Greenest Is Often The Easiest Choice

I have said this before on the Greenovations blog and here I am to say it again:  home improvement projects can easily lead you astray from the greenest choices, even when those choices are the easiest.  My near complete summer project is a perfect example.

Our home has a drive under garage while the main level of the house sits on the ground one flight above.  As a result we have a six-foot high retaining wall to the side where the backyard is.  For two years that retaining wall and the steps going up it to the back yard and deck have been a cause of concern.  That wall was also our first home improvement interest, though many other projects have preceded it as we have deliberated over how to improvement.  The problem with this wall and stairwell has been threefold.  First, the top of the wall, which is only 6 inches higher than ground level in the backyard, had no fence.  Though our kids were quite good about steering clear of the wall, visiting children were not.  Secondly, the stairwell passing through the wall was far steeper than what is considered safe.  It was made of precast concrete and clearly brought to site for the wrong application.  Clearly, it didn’t bother the original empty-nest owners, but for a family with children this was another safety hazard.  Finally, the whole set up was just plain ugly.  So what to do?

We considered many options.  These included tearing down the concrete wall and rebuilding it with stone and properly designed steps; filling the stairwell, closing it off with concrete, and applying veneer stones to the face while adding a short path around the low side of the wall to the back yard; rebuilding the wall with architectural masonry blocks; and so on.  None of these options and the cost involved were feasible for my wife and I (admittedly, with more cash, the rebuild with stone idea would have been a go).  In hindsight, we realized that we avoided adding a tone of concrete to the landfill and calling for more resources extracted from the earth to build it with energy intensive non-renewable stone.  (For those who don’t know, concrete is one of the most energy intensive, CO2 creating materials on earth.)  Finally, we settled on what you can see on the picture to the right.  Rather than created more waste for the landfill, we worked with what we had.  Using a hybrid of stair stringers and boxes, we built a base frame to reconfigure the stairwell for a safe and comfortable incline.  We (meaning me) then built the steps using sustainably harvested American red cedar.  For fencing, we used the same material, choosing a simple modern style that we feel gives the set up an architectural design – one that was planned from the beginning of the home construction project.  Finally, the wood was finished with low VOC Penofin penetrating oil.    The end result, is a new stairwell and new fence with very little waste (scraps for our fire pit and a bed for my daughters doll) made from a renewable material.  As well, doing much of the work myself, the project cost only 1/3 of the other proposals.   And while it require maintenance, I believe this is true of most good project.  That said, I took my time and carefully followed every possible step to ensure a long and durable life for what I built.  The easiest, most cost-effective, appealing choice was the greenest choice and I built it to last.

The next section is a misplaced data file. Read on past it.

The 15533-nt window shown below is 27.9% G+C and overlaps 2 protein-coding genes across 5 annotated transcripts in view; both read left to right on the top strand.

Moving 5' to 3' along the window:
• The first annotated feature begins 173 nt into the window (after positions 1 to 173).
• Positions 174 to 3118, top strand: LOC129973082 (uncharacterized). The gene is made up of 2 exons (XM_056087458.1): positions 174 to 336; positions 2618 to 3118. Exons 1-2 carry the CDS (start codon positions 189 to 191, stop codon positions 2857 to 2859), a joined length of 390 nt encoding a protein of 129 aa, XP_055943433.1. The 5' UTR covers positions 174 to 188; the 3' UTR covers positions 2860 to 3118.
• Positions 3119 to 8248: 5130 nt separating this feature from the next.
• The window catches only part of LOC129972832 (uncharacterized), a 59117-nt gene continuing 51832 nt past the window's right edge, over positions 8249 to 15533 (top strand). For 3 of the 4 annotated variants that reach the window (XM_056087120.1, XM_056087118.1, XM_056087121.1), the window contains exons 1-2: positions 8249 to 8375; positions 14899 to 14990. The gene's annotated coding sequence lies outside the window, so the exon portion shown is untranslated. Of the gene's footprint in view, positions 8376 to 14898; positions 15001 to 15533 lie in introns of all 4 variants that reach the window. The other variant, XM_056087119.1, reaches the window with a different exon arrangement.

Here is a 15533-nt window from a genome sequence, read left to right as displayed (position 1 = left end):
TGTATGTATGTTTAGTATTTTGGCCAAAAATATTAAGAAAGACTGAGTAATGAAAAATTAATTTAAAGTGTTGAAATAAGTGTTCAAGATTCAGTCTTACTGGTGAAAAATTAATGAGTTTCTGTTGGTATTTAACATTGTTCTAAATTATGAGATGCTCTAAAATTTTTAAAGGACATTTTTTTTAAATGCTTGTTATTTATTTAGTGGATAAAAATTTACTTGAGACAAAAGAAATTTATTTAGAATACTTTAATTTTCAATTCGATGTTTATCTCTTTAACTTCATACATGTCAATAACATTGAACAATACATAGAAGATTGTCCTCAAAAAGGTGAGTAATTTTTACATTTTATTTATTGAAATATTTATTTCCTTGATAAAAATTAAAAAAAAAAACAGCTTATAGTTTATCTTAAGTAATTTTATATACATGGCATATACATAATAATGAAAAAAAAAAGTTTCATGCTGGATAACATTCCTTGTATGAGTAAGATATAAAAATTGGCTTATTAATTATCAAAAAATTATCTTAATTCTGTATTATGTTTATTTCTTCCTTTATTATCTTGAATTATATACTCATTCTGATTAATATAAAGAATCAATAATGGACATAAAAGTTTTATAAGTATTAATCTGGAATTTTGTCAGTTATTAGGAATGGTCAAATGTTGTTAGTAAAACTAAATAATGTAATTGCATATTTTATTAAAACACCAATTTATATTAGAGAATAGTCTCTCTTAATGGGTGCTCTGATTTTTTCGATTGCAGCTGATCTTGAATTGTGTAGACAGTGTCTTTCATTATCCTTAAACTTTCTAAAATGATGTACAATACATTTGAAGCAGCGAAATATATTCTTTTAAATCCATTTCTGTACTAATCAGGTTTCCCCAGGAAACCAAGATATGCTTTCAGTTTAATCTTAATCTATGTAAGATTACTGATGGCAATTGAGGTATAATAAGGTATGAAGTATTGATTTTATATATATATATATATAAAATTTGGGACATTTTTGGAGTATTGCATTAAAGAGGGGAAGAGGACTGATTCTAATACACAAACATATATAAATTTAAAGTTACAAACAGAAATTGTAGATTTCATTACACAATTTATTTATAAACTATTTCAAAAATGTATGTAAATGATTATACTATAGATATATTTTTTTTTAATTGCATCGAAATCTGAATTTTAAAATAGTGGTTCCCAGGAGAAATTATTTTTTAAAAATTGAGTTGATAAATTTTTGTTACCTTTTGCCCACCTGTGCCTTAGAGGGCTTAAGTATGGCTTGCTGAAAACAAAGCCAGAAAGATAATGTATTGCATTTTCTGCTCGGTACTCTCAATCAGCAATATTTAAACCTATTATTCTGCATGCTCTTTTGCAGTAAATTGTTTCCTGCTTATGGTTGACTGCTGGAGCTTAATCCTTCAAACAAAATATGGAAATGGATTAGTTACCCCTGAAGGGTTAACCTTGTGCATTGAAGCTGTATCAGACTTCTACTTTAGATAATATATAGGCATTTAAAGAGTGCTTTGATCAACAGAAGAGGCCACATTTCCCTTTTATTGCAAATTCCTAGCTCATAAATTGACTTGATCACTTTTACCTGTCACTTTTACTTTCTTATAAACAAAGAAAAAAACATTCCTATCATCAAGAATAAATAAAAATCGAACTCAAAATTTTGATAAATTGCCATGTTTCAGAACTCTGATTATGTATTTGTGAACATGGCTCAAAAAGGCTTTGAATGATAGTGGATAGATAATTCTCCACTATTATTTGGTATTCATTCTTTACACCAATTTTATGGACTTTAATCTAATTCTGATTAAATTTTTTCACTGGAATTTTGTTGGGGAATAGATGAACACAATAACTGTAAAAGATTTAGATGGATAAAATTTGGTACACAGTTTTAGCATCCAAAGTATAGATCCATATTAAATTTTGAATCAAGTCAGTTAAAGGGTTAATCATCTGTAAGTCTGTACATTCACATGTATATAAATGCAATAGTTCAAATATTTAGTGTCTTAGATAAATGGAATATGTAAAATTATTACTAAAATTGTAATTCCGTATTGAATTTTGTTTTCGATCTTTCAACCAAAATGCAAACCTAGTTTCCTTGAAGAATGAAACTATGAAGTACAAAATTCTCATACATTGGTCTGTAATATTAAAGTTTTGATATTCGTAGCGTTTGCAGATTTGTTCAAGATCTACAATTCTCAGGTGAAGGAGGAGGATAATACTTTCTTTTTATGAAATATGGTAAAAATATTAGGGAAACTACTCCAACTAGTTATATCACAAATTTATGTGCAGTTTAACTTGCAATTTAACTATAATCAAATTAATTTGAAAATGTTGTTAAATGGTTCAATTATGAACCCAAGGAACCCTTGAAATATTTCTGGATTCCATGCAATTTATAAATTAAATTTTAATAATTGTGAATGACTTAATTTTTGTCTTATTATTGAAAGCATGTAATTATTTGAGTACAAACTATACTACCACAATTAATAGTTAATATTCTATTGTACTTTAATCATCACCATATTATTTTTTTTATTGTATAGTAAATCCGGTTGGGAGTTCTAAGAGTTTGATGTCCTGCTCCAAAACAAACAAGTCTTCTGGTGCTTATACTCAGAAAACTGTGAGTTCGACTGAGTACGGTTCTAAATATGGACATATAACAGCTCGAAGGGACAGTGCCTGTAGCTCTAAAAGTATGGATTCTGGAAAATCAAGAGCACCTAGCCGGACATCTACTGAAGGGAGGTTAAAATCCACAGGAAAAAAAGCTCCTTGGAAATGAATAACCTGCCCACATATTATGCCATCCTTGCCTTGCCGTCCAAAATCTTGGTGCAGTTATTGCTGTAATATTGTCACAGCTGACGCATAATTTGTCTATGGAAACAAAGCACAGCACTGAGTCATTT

* The project is not complete yet.  I will be applying a finish coat to the concrete in the coming weeks to give it that refined look.

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